A Digital Vegan take on "AI"


In some depictions of the Land of Cockaigne, birds fall from the sky already cooked, into the open mouths of those lazing beneath the tree of plenty. Wine springs from the ground. It is a parody of Utopia at the expense of infantile visions of convenience. In the digital realm, passive, domesticated consumers are already reduced to "intuitive" finger swipes, and pleas of "Don't make me think!". A threat from AI is it makes us even more lazy, docile and ready to be herded into pens. AI is not a new problem, it simply makes existing ones like rights to privacy, choice, truth and the threats from over-dependency and monopolies, all the more urgent.

So rather than the pastures of milk and honey let's look to industrial farming as a model for our future, as we bleat and babble within the walls of Big Tech, ripe for harvesting by "AI" and its new and clever forms of extraction.

In the 1980s, following the great tradition of efficiency, British farmers began rendering down dead cows to use as feed for living ones. Some cows began dying of a strange new neurological disease. Nonetheless, they were ground into the pot and fed to their offspring. A few years later scientists identified Bovine Spongiform Encephalopathy (BSE), dubbed "Mad Cow Disease". The entire national herd had to be slaughtered and burned in giant pits that filled the sky with smoke for months 2.

Positive feedback is regarded by systems theorists as a grave danger Weiner48. It is one we have already experienced on a small scale with "echo chambers". What is set to come as generative large models are pushed into human affairs, first as customer support then journalism, search, teaching, nursing, legal judgements, and design, will make the echo chambers that led to the United States Capitol Riots look quaint.

Since capitalism loves to invoke the economic idea of "consumption" we shall start there to understand the problem. It is in fact a poor analogy. Information cannot be consumed. Unlike food which has value when we ingest it and becomes unpleasant waste when excreted, media gains value through "consumption". If I listen to a song or watch a movie I make it more valuable because it obtains greater social capital. Exchange of information between humans tends to refine and improve it.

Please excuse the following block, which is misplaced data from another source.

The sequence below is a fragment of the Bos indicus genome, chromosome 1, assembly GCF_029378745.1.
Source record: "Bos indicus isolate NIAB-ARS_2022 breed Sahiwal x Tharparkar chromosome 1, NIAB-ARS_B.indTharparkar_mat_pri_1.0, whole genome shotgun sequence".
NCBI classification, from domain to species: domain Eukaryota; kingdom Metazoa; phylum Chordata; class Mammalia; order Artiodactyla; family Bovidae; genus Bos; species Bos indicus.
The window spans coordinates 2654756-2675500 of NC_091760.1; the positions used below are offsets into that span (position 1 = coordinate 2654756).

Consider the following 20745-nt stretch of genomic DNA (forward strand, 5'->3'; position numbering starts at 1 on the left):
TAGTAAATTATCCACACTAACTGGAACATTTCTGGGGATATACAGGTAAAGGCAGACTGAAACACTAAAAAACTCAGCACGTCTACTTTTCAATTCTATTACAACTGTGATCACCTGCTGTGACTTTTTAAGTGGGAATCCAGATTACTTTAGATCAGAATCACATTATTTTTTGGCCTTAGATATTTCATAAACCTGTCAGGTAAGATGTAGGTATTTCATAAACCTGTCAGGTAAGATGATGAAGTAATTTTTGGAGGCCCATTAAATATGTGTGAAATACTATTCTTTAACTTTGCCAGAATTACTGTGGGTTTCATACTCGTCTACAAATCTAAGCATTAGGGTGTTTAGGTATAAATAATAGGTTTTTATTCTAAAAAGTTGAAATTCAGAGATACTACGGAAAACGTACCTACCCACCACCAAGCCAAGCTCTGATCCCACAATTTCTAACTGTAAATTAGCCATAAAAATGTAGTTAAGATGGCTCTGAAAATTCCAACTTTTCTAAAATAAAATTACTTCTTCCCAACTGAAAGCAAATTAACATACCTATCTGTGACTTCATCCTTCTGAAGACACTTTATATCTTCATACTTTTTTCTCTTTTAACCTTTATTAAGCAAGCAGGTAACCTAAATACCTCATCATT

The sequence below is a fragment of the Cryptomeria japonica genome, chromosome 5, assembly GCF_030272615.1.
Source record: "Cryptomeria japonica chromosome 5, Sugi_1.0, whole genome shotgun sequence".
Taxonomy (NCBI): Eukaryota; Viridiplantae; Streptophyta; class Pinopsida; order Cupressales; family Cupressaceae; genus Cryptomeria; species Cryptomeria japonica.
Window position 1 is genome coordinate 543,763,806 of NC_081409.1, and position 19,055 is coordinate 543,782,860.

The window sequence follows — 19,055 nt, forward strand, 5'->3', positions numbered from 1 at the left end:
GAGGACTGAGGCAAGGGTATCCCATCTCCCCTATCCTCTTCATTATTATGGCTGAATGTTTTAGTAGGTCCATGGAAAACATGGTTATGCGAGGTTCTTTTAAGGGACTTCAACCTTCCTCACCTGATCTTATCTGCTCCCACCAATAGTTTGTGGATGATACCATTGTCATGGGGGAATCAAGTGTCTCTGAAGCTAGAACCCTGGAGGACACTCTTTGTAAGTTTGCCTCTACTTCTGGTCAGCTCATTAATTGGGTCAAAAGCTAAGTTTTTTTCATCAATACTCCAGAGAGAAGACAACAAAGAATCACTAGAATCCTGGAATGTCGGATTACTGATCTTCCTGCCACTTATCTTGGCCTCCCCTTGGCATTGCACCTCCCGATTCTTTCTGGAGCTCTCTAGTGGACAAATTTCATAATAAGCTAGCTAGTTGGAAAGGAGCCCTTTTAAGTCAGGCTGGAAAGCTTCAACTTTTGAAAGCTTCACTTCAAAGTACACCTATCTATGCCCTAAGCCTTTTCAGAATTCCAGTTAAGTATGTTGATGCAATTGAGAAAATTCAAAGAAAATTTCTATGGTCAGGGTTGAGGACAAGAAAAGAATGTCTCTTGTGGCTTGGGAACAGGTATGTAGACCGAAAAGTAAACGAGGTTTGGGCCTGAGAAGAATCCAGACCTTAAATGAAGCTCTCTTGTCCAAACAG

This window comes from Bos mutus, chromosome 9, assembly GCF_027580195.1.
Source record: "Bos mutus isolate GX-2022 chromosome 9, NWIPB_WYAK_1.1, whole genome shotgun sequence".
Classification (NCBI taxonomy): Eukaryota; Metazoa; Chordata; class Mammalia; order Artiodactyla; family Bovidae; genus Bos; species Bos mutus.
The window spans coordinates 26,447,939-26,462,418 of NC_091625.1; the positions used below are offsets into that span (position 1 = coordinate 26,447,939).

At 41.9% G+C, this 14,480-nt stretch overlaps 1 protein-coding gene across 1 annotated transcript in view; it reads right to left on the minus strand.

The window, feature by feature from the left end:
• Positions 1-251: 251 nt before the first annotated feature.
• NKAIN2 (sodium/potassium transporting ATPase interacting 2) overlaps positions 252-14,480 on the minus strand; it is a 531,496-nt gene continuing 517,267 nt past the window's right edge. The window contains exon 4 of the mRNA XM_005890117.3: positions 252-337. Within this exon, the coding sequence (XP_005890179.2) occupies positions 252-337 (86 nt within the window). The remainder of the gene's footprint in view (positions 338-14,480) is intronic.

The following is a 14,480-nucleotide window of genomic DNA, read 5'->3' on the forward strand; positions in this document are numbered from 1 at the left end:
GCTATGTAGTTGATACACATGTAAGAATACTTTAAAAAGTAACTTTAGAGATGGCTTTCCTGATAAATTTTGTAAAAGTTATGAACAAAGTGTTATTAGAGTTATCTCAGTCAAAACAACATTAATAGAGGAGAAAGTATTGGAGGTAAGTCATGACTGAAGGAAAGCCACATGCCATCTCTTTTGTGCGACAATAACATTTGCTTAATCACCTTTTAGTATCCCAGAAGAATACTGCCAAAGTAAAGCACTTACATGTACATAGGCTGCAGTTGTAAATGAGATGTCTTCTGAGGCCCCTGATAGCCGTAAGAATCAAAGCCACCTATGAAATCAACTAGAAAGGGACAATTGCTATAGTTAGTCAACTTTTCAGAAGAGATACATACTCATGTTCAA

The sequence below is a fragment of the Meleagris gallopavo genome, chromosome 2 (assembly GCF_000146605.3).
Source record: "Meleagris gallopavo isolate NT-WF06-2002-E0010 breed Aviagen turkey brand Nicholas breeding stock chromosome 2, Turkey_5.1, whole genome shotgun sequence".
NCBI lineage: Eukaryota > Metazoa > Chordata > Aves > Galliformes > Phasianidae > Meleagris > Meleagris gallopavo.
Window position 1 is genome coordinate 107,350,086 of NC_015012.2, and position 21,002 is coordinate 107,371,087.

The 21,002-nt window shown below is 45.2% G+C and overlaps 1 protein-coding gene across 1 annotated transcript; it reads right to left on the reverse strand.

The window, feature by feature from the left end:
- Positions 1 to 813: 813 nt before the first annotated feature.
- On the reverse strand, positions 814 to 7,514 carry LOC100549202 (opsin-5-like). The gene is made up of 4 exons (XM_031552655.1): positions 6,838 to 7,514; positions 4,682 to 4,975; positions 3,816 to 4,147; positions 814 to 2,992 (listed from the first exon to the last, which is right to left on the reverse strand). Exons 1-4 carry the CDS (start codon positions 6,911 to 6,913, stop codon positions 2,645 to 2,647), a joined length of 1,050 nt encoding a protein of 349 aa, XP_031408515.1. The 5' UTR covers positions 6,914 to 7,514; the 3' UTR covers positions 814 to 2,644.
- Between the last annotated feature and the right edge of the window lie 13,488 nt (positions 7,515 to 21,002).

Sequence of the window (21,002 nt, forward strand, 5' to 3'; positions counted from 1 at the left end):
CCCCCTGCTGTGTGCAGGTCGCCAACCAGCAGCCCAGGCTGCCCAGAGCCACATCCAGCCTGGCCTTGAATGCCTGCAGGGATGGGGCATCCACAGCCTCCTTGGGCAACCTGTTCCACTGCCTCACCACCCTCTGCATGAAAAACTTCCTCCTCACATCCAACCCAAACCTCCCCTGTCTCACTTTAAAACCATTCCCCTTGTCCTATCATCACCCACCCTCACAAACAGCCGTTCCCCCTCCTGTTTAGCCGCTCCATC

A healthy person excretes approximately as much as they eat, but information only increases by copying as it moves through human systems. Security scientists like Bruce Schneier have already warned us that data must be considered a waste management problem. The ability of AI, which in one second can write thousands of misleading articles, will greatly accelerate this problem. As a former AI researcher and Techrights reader put it: "AI is not like a puppy that wishes to please, but more like an industrial substance like dioxane or hexavalent chromium which can be contained, controlled and used for good, but only with great effort and planning"

Nonetheless, let's continue our allegory of AI through the selection, preparation and proper cooking of ingredients.

AI tech is not the Haute Cuisine restaurant business, selecting only the finest cuts and freshest herbs. Large language models (LLMs) are trained by pulling an enormous drag-net over the entire human output of written materials. Anything goes in, it's not fussy; ears, eyelids, hooves and bones, like a giant dog-food factory it boils down whatever can be scraped and tagged.